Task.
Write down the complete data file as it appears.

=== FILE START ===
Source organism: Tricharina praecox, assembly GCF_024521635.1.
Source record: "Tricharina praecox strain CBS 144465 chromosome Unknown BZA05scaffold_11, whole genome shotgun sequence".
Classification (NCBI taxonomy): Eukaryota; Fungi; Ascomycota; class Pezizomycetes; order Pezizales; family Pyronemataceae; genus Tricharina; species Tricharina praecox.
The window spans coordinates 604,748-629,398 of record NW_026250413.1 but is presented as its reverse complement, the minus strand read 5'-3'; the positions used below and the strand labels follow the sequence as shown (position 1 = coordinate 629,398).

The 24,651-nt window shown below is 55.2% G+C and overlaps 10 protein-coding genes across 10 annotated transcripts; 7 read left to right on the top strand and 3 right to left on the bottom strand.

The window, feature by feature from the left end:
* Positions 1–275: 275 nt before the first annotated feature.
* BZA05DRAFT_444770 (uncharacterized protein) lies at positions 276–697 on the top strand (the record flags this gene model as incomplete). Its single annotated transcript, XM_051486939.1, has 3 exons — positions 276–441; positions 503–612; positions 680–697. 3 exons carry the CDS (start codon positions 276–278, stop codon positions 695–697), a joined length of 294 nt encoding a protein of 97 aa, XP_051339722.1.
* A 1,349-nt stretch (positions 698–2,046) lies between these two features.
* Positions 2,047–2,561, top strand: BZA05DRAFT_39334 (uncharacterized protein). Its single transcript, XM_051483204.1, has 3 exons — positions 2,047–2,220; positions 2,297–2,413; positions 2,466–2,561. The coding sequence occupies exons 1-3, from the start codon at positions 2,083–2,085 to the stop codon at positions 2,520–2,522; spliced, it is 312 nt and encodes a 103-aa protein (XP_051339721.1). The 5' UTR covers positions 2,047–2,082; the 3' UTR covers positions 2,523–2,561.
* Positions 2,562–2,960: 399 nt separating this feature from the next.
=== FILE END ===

Source organism: Tricharina praecox, assembly GCF_024521635.1.
Source record: "Tricharina praecox strain CBS 144465 chromosome Unknown BZA05scaffold_11, whole genome shotgun sequence".
Classification (NCBI taxonomy): Eukaryota; Fungi; Ascomycota; class Pezizomycetes; order Pezizales; family Pyronemataceae; genus Tricharina; species Tricharina praecox.
The window spans coordinates 604,748-629,398 of record NW_026250413.1 but is presented as its reverse complement, the minus strand read 5'-3'; the positions used below and the strand labels follow the sequence as shown (position 1 = coordinate 629,398).

The 24,651-nt window shown below is 55.2% G+C and overlaps 10 protein-coding genes across 10 annotated transcripts; 7 read left to right on the top strand and 3 right to left on the bottom strand.

The window, feature by feature from the left end:
* Positions 1–275: 275 nt before the first annotated feature.
* BZA05DRAFT_444770 (uncharacterized protein) lies at positions 276–697 on the top strand (the record flags this gene model as incomplete). Its single annotated transcript, XM_051486939.1, has 3 exons — positions 276–441; positions 503–612; positions 680–697. 3 exons carry the CDS (start codon positions 276–278, stop codon positions 695–697), a joined length of 294 nt encoding a protein of 97 aa, XP_051339722.1.
* A 1,349-nt stretch (positions 698–2,046) lies between these two features.
* Positions 2,047–2,561, top strand: BZA05DRAFT_39334 (uncharacterized protein). Its single transcript, XM_051483204.1, has 3 exons — positions 2,047–2,220; positions 2,297–2,413; positions 2,466–2,561. The coding sequence occupies exons 1-3, from the start codon at positions 2,083–2,085 to the stop codon at positions 2,520–2,522; spliced, it is 312 nt and encodes a 103-aa protein (XP_051339721.1). The 5' UTR covers positions 2,047–2,082; the 3' UTR covers positions 2,523–2,561.
* Positions 2,562–2,960: 399 nt separating this feature from the next.